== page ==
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Kids Korner: The False Brain Tumor

By A. David Rothner, M.D.
Director of the Pediatric/Adolescent Headache Clinic and Chairman Emeritus of Child Neurology at the Cleveland Clinic Foundation in Cleveland, Ohio

It’s not uncommon to worry that headaches are being caused by a tumor. Fortunately, they rarely are. Another condition, however, can mimic a tumor, causing similar symptoms but different concerns. This is pseudotumor cerebri, Latin for false brain tumor. It’s also known as idiopathic intracranial hypertension, which means that, for unknown reasons, there is an increase in intracranial pressure with a blockage of spinal fluid flow. This rare condition is more common in adolescents than children (though most common in adults).

To understand how pseudotumor cerebri works, it’s useful to visualize how tumors exert pressure or block spinal fluid flow. A tumor acts like a beaver’s dam—if you block the creek, the pond gets bigger and higher. Spinal fluid usually passes into the fourth ventricle (one of the four connected fluid-filled cavities within the human brain) and is then absorbed over the brain. But when there is a block, the ventricles get bigger and cause pressure. A similar phenomenon happens in pseudotumor cerebri, but there is no actual tumor or blockage.

The symptoms of pseudotumor cerebri are headache, blurred vision, fatigue, and, sometimes, balance and coordination difficulty or problems with nausea and vomiting. The headache is not usually an acute episodic headache such as that seen with migraine. Rather, it is frontal in nature and seems to increase in severity over time and become a chronic headache. It can be confused with tension-type headache, but the fact that it gets worse over time differentiates it.

If a child comes into our clinic who has had a headache over the last two to four weeks, and perhaps some sleepiness or morning vomiting, we will check for papilledema using an ophthalmoscope (the instrument used to see the backs of the eyes). Papilledema, or swelling of the head of the optic nerve, is a sign of increased intracranial pressure. If papilledema is present, we will do an MRI scan to look for the presence of a tumor. If the scan is normal, there is no tumor. In that case, we need to measure the intracranial pressure using a lumbar puncture (also called a spinal tap). If the pressure is too high, then we have a tentative diagnosis of pseudotumor cerebri. We may also lower the spinal fluid pressure by removing some of the spinal fluid.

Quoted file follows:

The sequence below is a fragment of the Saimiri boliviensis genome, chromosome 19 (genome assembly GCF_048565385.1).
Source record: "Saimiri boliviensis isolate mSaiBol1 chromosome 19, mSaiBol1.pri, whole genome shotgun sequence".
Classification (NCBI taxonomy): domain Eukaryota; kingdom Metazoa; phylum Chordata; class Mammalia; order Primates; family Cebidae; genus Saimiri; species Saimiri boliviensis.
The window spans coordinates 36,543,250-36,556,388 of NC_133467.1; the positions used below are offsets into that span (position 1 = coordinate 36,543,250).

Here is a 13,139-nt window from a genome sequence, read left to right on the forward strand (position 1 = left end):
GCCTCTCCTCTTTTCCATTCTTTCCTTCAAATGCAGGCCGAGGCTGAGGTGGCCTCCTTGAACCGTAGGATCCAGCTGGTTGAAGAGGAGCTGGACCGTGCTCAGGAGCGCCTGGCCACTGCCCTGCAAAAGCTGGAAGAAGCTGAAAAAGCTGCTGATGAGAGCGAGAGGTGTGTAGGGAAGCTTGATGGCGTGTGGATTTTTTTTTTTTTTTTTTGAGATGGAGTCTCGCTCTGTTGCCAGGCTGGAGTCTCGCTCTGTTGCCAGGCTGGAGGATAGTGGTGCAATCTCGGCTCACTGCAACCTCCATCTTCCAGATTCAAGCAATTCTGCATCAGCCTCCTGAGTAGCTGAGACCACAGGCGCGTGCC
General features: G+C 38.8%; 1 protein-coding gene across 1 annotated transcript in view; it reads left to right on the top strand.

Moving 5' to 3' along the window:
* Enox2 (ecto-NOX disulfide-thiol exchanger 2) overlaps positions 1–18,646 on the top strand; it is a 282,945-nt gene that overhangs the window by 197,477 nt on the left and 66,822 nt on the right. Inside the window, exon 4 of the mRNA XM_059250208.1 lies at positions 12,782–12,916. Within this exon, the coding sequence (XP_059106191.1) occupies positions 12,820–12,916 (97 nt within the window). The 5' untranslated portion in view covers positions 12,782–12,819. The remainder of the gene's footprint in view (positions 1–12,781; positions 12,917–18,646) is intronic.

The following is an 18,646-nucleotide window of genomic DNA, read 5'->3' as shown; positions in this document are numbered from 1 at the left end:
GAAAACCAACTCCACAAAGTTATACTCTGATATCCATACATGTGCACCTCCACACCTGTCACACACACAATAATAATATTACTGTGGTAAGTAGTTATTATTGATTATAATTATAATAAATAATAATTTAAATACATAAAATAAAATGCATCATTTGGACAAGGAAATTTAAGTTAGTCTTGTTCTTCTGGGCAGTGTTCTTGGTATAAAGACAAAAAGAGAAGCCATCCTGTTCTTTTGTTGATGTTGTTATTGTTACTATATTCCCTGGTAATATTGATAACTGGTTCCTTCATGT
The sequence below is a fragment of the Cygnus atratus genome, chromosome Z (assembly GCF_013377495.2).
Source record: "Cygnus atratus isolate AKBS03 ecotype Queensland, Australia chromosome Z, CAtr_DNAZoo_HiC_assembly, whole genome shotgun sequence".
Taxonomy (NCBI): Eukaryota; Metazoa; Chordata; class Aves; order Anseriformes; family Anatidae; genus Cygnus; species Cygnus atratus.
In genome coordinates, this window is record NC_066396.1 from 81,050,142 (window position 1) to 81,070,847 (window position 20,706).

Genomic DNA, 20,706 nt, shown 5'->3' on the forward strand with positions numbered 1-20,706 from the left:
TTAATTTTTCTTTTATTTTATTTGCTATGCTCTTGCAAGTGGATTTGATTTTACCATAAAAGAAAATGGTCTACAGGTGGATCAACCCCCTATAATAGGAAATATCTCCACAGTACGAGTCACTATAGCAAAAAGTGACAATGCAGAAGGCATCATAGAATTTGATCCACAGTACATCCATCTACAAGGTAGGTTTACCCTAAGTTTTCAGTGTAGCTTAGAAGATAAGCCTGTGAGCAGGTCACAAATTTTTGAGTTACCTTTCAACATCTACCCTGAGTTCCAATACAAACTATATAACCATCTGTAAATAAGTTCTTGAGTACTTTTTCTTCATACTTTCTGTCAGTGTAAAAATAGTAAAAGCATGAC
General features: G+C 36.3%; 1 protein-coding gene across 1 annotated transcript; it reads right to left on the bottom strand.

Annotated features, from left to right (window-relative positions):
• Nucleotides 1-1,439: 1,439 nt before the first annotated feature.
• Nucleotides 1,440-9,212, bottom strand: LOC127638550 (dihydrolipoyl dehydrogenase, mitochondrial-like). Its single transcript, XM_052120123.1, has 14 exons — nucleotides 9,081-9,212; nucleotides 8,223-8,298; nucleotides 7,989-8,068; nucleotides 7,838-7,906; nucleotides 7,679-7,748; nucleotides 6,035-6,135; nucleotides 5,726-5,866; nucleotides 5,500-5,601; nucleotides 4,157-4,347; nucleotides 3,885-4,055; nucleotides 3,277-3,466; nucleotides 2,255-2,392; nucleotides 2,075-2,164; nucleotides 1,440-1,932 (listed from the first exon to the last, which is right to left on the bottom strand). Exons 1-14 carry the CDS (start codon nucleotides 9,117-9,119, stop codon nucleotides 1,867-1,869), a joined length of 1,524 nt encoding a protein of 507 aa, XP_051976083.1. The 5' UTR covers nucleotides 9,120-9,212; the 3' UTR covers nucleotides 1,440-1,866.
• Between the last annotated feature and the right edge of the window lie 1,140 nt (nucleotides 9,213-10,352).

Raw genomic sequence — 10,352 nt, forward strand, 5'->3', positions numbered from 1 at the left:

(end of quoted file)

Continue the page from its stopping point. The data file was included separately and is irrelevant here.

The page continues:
The primary concern with pseudotumor cerebri is its effect on vision. It can cause progressive and permanent visual loss. It’s important to work in conjunction with a pediatric ophthalmologist to verify the papilledema, and get visual acuities, fields and blind spots checked.

Treating Pseudotumor Cerebri

While it’s not entirely clear why pseudotumor cerebri happens, we do know that it is more common in women, in obese people with a BMI over 30 and in youngsters who exhibit some of the symptoms of polycystic ovarian syndrome—acne, obesity, facial hair and menstrual irregularities. Another major cause is a rare reaction to medications used to treat acne, including the antibiotics minocycline and tetracycline, steroids and excessive use of vitamin A or Retin-A.

If one of these agents is identified as a cause, it should be discontinued immediately. This usually results in significant improvement.

The most common drug treatment for pseudotumor cerebri is acetazolamide (Diamox®). Diuretics may also decrease production of spinal fluid. A weight loss program may need to be initiated. Patients should be followed closely.

Most cases of pseudotumor cerebri usually resolve using this approach. If vision is worsening, which happens very rarely, one of two surgical procedures can be considered. The first is an optic sheath, which takes the pressure off the optic nerve. The second is a shunt, which diverts spinal fluid and lowers the pressure. These procedures are typically successful.



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